Delivered to 15,000 Plainfield "doorsteps" Monday, Wednesday, Friday & Sunday

Tuesday, April 3, 2007

Council a NASCAR team?

Is the Council trying out as a NASCAR team?

You might be forgiven for thinking so if you noticed last night's agenda-setting was over in less than 30 minutes. Including discussing the firefighter's contract.

PT was reminded of the old saw "Be careful what you pray for, you might get it."

I can remember suffering through sessions that went on past midnight back in the 'good old days' and praying that we could have meetings where every jot and tittle was not cause for wrangling.

Well, we got it -- with a vengeance.

Take last night, for example.

Among the juicies were the arbitration award for the firefighters, which needs to be memorialized with an ordinance; amendment of the PILOT for Plainfield Towers West; the purchase of a 44-seat bus for the Rec Division; and proposed changes in the municipal land use ordinance.


Ladies and gentlemen, this is a DIRECTED and binding settlement, decided by an arbitrator. Councilman Gibson announced that he was unhappy with the provision that firefighters work 24 hours on, 72 hours off. The comment, he said, would explain in advance his vote on Wednesday evening. PT's jaw dropped, as did that of the person sitting next to me, who grew up in New York and knows as do I that this is New York's SOP (standard operating procedure). Should you not want to take PT's word for it, check out the following --

"Often firefighters and rescue personnel work 24 hour shifts ..."
--From Overtime Scams, a website for fire, police and EMT employees dedicated to exposing employers' overtime scam tactics.


Ah, PILOTs (payments in lieu of taxes). We have been over this ground before. The state requires them for a term on certain -- mostly non-profit -- projects. AFTER that term, they are supposed to go on the tax rolls. I leave it to you, dear reader, to figure out if that ever happens.

The knock on PILOTs is not that the City doesn't make out -- often it is close to or even slightly more than what the City would get in taxes. The issue is that those making PILOT payments contribute
NOTHING to the MAJOR TAX BURDEN of the community -- THE SCHOOLS.

That aside, Mr. Dashield was singularly unprepared to answer Councilor Storch's question about its nonprofit status.

Plainfield Towers West is operated by Presbyterian Homes of New Jersey, which bills itself as a "not-for-profit, non-sectarian corporation" providing a spectrum of senior living options in 27 facilities throughout the state.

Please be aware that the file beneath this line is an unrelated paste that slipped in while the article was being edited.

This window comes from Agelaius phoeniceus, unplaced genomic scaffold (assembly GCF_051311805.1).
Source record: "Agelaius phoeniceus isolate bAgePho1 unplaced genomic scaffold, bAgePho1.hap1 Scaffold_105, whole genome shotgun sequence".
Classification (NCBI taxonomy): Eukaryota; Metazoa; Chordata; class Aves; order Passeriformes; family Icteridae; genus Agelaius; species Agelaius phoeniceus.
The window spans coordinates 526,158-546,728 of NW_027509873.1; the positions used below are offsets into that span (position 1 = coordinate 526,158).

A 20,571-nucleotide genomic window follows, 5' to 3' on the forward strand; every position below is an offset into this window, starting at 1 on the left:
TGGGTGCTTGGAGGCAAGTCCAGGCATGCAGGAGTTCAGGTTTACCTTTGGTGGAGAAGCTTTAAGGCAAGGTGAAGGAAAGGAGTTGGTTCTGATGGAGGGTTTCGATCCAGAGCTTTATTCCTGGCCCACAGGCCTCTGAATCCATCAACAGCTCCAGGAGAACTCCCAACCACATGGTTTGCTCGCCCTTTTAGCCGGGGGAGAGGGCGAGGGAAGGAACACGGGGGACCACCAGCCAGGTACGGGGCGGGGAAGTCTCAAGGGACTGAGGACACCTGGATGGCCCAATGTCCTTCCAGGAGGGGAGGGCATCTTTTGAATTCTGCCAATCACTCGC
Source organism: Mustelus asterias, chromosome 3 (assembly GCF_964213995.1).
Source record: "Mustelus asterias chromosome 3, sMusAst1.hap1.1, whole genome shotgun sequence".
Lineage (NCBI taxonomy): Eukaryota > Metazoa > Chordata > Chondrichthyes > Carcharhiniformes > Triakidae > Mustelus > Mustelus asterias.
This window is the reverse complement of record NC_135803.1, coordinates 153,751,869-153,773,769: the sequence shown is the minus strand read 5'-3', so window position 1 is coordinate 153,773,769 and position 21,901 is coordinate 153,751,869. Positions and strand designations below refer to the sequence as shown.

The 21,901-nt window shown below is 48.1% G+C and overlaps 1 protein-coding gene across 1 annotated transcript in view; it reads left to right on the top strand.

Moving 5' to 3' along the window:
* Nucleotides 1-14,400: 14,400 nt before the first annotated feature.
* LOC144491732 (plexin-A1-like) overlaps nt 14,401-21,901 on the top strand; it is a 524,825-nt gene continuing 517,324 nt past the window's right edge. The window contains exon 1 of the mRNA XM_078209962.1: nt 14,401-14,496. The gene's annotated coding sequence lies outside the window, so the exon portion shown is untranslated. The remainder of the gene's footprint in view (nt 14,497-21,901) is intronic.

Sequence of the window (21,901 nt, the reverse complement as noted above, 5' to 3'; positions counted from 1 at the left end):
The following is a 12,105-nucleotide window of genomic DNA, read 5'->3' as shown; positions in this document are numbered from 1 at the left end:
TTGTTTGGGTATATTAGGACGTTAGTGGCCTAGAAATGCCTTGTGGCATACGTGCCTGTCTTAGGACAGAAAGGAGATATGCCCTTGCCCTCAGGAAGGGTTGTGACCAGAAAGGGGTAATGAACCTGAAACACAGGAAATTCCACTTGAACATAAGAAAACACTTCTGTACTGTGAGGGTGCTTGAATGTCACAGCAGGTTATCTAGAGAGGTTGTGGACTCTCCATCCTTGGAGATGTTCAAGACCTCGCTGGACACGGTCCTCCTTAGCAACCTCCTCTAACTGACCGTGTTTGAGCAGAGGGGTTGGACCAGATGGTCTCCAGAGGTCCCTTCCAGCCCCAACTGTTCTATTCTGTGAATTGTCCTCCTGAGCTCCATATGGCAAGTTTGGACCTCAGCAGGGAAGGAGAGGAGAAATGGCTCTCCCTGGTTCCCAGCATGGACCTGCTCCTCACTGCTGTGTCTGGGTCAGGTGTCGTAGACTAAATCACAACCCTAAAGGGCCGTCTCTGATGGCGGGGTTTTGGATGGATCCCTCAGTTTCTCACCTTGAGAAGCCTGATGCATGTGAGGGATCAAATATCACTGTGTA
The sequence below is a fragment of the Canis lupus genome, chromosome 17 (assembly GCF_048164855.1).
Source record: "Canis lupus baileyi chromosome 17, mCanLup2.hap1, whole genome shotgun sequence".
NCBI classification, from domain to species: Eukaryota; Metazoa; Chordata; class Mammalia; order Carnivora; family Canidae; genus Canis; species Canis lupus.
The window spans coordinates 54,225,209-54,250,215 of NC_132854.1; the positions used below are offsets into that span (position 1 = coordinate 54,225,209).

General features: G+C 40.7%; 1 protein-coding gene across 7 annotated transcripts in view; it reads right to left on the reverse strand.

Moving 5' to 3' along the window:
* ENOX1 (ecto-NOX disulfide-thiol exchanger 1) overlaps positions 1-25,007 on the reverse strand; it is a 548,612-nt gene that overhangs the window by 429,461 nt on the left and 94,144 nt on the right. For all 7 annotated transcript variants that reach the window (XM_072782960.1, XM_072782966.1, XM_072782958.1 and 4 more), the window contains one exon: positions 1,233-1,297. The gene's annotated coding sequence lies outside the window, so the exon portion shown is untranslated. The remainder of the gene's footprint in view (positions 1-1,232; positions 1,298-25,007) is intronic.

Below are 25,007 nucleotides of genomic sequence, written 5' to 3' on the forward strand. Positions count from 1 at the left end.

PT cannot imagine previous City Administrators Norton Bonaparte or Tom Morrison being unprepared to answer this question. At the same time, PT was puzzled that Councilors Gibson, Burney and Davis -- who represent the area in which the facility resides -- didn't spring to assist Dashield with their superior knowledge. Unless, of course, they didn't know. This seems to be what now passes for due diligence.

But PT has another question about the PILOT.

The facility has been here longer than I have (24 years), and I was surprised to hear that they were only paying at 7%, and would go up to 9% with the requested extension. PT always thought that 9% was the cap and that it was to be reached at the end of the first ten years of a PILOT (which usually has a lifespan in the 28-30 year range). If that is so, why are they only at 7% now? If the money was properly owed to the City, how much revenue have we foregone?

And 7% or 9% of what? It was never mentioned. Should we assume the Council understood the basis for the calculation? And who is explaining to the general public?

(Aside: Any news on the PILOT for the Park-Madison complex? Has it even started yet?)


A 44-passenger bus -- with a "Maxx Force 7 Engine (200 HP) -- to transport summer youth employees? And the only question the Council had was whether the Rec Division had a driver (the answer, according to Director Dave Wynn, was 'yes')?

Councilor Storch said he would prefer that when the Administration comes forward with capital purchases such as this, they should refer to the relevant section of the Capital Budget when doing so. An entirely reasonable request.

What struck PT was that this sailed through -- in contrast to the purchase of a bus for the Senior Center a few years ago, which took agonizingly detailed discussions over many meetings.

PT realizes that capital expenditures and operational budgets are apples and oranges, but at the same time I am puzzled that we are laying off employees and buying a bus. A bus that costs as much as two employees. Anyone with me?


Planning Director Bill Nierstedt was invited to the table to give a brief overview of proposed changes to the municipal land use ordinance. This could be good news, but you'll have to check it out at the Planning Division or by following the Planning Board in its deliberations.

PT is pleased the proposed changes will address DENSITY issues, on which I have been something of a contrarian -- thinking that densities in the 80s range per acre may not be unreasonable, providing boundaries and parking requirements are STRICTLY enforced, which is ALWAYS the spoiler.

Mark your calendar for Wednesday night's Council business session: 8 PM at the Courthouse. Don't be late, though. They may be done in five minutes, the way things are going.

-- Dan Damon

View today's CLIPS here. Not getting your own CLIPS email daily? Click here to subscribe.